Accounting Theory

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Accounting Theory

Accounting Theory


This paper intends to explore various theories of Accounting, such as Public Interest theory, Capture theory and Economics interest theory. Mainly this paper answers the two given questions; where the first answer explains the introduction of legislation by the government and relates it with the above mentioned theories. Further, second answer to the question explains the cost benefit analysis and that how different countries have different standards in terms of cost benefit analysis.


Q.1 Explain from a public interest theory perspective the rationale for the government introducing the legislation and how the government will ultimately assess whether any proposed legislation should actually be introduced. Predict from a capture theory perspective the types of constitutions that will benefit in the long run from any social and environmental disclosure legislation.

Introduction of public interest theory with example and how it link to public interest theory Public Interest Theory of Regulation

The idea that regulators are motivated to maximize social welfare by lowering prices and reducing deadweight losses forms the foundation of a theory of regulation commonly referred to as the public interest theory of regulation.

The essential validity of this theory was challenged by several scholars, starting in the 1960s. In a very influential article, George Stigler and Claire Friedland (1962) study prices charged to consumers by electric utilities in states where some regulation existed and compared them with rates levied in states with no regulation. They find, contrary to what the public interest theory would predict, no statistical difference in prices between these groups of states. Although this prompted many follow-up empirical studies, some of which confirm Stilger and Friedland and some of which refute their findings, there is little doubt that this study prompted economists to reconsider the public interest theory of regulation. Indeed, in a detailed and often-cited review of regulation in the United States, Richard Posner (1974) concludes that there is little correlation between regulation and the correction of externalities or the curbing of monopoly power. Clearly, revising regulatory motivation was in order (Stigler, 1971).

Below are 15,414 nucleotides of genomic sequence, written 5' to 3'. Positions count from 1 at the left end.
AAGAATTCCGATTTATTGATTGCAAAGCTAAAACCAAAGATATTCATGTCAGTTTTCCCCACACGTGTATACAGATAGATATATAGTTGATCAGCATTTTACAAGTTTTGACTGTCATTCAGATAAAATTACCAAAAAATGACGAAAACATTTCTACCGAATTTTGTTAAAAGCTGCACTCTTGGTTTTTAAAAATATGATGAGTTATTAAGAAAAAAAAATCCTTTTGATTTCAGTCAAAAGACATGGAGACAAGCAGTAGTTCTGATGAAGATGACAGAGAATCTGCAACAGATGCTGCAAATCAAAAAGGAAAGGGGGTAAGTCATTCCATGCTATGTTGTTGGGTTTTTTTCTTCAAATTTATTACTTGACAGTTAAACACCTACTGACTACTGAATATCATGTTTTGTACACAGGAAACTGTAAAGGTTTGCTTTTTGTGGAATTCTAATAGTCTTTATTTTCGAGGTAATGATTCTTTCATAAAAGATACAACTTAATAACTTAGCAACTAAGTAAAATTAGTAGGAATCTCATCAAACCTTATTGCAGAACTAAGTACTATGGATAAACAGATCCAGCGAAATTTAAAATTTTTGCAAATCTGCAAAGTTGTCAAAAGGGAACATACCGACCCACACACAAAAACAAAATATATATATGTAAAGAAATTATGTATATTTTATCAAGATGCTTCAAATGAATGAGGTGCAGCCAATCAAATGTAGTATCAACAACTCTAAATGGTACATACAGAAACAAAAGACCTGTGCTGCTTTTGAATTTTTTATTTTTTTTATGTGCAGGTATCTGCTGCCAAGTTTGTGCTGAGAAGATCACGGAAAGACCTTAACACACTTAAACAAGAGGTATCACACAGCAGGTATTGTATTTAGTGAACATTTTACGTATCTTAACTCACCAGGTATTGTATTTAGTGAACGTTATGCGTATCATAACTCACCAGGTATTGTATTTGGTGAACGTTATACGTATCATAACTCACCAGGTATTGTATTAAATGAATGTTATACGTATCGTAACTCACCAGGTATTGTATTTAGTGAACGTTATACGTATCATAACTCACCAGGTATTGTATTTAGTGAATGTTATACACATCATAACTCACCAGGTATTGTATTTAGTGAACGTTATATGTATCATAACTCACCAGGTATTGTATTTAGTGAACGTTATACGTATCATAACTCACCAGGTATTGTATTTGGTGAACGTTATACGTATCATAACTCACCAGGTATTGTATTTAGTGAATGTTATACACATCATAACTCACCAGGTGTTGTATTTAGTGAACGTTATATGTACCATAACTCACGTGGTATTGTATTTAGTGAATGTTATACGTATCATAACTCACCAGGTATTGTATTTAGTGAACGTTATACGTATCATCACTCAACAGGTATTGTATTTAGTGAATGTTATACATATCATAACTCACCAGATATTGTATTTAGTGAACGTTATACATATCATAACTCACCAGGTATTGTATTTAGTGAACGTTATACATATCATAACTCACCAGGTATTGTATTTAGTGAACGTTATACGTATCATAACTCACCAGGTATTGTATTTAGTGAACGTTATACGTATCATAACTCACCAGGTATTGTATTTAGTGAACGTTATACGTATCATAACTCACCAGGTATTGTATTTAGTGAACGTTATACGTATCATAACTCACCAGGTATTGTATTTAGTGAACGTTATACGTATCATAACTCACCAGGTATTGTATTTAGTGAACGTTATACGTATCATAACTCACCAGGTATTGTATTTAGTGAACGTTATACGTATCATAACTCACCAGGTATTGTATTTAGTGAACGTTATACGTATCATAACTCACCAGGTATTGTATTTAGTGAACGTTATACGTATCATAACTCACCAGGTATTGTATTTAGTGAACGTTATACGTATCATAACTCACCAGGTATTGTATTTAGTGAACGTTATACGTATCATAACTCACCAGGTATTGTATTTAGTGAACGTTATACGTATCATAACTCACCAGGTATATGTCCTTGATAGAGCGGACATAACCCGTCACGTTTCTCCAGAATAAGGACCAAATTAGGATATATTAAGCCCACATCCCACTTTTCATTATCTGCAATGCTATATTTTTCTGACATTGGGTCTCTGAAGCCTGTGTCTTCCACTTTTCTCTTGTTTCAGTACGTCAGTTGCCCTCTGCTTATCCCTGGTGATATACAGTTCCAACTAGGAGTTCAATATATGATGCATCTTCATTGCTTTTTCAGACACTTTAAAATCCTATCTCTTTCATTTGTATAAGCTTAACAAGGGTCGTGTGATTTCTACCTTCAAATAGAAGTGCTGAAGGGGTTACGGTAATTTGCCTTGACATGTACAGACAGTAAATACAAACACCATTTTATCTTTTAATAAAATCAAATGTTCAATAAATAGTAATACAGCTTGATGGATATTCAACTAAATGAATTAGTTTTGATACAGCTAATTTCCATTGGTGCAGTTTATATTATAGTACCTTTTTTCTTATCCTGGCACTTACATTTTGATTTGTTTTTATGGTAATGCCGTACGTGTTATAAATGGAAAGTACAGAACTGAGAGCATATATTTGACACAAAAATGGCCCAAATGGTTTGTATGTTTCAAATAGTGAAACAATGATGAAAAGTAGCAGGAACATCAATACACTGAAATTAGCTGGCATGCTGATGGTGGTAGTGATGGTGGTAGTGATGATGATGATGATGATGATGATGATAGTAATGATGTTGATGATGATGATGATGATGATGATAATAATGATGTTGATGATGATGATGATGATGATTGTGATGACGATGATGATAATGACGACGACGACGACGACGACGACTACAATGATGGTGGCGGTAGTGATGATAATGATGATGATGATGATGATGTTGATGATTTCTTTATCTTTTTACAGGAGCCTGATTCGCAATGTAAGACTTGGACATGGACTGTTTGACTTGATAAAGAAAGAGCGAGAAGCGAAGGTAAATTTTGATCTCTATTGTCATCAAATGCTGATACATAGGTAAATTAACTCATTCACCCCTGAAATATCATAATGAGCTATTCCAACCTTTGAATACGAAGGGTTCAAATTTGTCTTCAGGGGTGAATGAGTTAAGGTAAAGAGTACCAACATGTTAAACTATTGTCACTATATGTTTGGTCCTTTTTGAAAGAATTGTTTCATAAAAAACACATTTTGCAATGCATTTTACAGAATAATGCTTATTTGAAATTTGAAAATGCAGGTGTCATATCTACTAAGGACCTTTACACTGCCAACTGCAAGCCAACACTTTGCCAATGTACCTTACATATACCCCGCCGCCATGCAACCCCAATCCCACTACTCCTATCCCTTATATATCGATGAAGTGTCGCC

Economic Theory of Regulation

Development of an alternative theory of regulatory behavior is rooted in four seminal studies: Mancur Olson (1965), Stigler (1971), Sam Peltzman (1976), and Gary Becker (1983). Stigler, building on Olson's work on the rationale for collective action, addresses these fundamental questions: Why is there regulation? How is it implemented? He then sets forth a series of general assumptions that would enable predictions as to which sectors of the economy would be subject to regulation and which would not (Posner, 1974).

Stilger and Peltzman Models

The basic insight and structure of the theory is as follows. First, Stigler (1971) asserts that government is unique in its power to coerce agents in an economy to act or behave in certain ways. An interest group, such as an industry or a labor union, that can influence the government to employ its power of coercion to meet the desires of that group, stands to gain. Therefore, there is in fact a market for political influence, the supply of which ...
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